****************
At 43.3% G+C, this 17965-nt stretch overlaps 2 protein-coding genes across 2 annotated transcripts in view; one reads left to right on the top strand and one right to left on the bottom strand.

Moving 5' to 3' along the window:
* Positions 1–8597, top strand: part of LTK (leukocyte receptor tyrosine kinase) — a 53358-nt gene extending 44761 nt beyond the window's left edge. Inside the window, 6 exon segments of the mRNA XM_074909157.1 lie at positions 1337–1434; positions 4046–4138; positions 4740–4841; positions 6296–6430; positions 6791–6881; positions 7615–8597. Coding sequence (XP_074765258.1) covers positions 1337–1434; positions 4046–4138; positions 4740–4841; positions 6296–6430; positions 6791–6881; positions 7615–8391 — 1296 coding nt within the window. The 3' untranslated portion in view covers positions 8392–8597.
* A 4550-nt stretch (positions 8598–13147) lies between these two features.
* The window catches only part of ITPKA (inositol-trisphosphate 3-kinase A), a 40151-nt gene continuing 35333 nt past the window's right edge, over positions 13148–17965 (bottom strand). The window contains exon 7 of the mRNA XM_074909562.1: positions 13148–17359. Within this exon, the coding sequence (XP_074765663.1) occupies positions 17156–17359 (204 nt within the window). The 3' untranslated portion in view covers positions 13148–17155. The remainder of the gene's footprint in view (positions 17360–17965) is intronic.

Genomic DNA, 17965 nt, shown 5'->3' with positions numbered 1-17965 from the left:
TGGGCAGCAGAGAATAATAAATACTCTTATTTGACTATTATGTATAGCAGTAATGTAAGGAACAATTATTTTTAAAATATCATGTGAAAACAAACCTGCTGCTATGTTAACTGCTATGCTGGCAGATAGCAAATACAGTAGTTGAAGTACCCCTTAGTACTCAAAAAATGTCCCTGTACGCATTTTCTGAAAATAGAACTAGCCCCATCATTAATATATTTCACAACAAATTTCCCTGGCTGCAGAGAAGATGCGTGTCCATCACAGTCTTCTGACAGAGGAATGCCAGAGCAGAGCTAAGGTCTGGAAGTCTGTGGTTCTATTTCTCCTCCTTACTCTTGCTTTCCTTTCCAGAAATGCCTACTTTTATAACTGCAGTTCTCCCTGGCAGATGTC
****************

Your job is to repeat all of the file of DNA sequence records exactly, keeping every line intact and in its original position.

At 43.3% G+C, this 17965-nt stretch overlaps 2 protein-coding genes across 2 annotated transcripts in view; one reads left to right on the top strand and one right to left on the bottom strand.

Moving 5' to 3' along the window:
* Positions 1–8597, top strand: part of LTK (leukocyte receptor tyrosine kinase) — a 53358-nt gene extending 44761 nt beyond the window's left edge. Inside the window, 6 exon segments of the mRNA XM_074909157.1 lie at positions 1337–1434; positions 4046–4138; positions 4740–4841; positions 6296–6430; positions 6791–6881; positions 7615–8597. Coding sequence (XP_074765258.1) covers positions 1337–1434; positions 4046–4138; positions 4740–4841; positions 6296–6430; positions 6791–6881; positions 7615–8391 — 1296 coding nt within the window. The 3' untranslated portion in view covers positions 8392–8597.
* A 4550-nt stretch (positions 8598–13147) lies between these two features.
* The window catches only part of ITPKA (inositol-trisphosphate 3-kinase A), a 40151-nt gene continuing 35333 nt past the window's right edge, over positions 13148–17965 (bottom strand). The window contains exon 7 of the mRNA XM_074909562.1: positions 13148–17359. Within this exon, the coding sequence (XP_074765663.1) occupies positions 17156–17359 (204 nt within the window). The 3' untranslated portion in view covers positions 13148–17155. The remainder of the gene's footprint in view (positions 17360–17965) is intronic.

Genomic DNA, 17965 nt, shown 5'->3' with positions numbered 1-17965 from the left:
TGGGCAGCAGAGAATAATAAATACTCTTATTTGACTATTATGTATAGCAGTAATGTAAGGAACAATTATTTTTAAAATATCATGTGAAAACAAACCTGCTGCTATGTTAACTGCTATGCTGGCAGATAGCAAATACAGTAGTTGAAGTACCCCTTAGTACTCAAAAAATGTCCCTGTACGCATTTTCTGAAAATAGAACTAGCCCCATCATTAATATATTTCACAACAAATTTCCCTGGCTGCAGAGAAGATGCGTGTCCATCACAGTCTTCTGACAGAGGAATGCCAGAGCAGAGCTAAGGTCTGGAAGTCTGTGGTTCTATTTCTCCTCCTTACTCTTGCTTTCCTTTCCAGAAATGCCTACTTTTATAACTGCAGTTCTCCCTGGCAGATGTC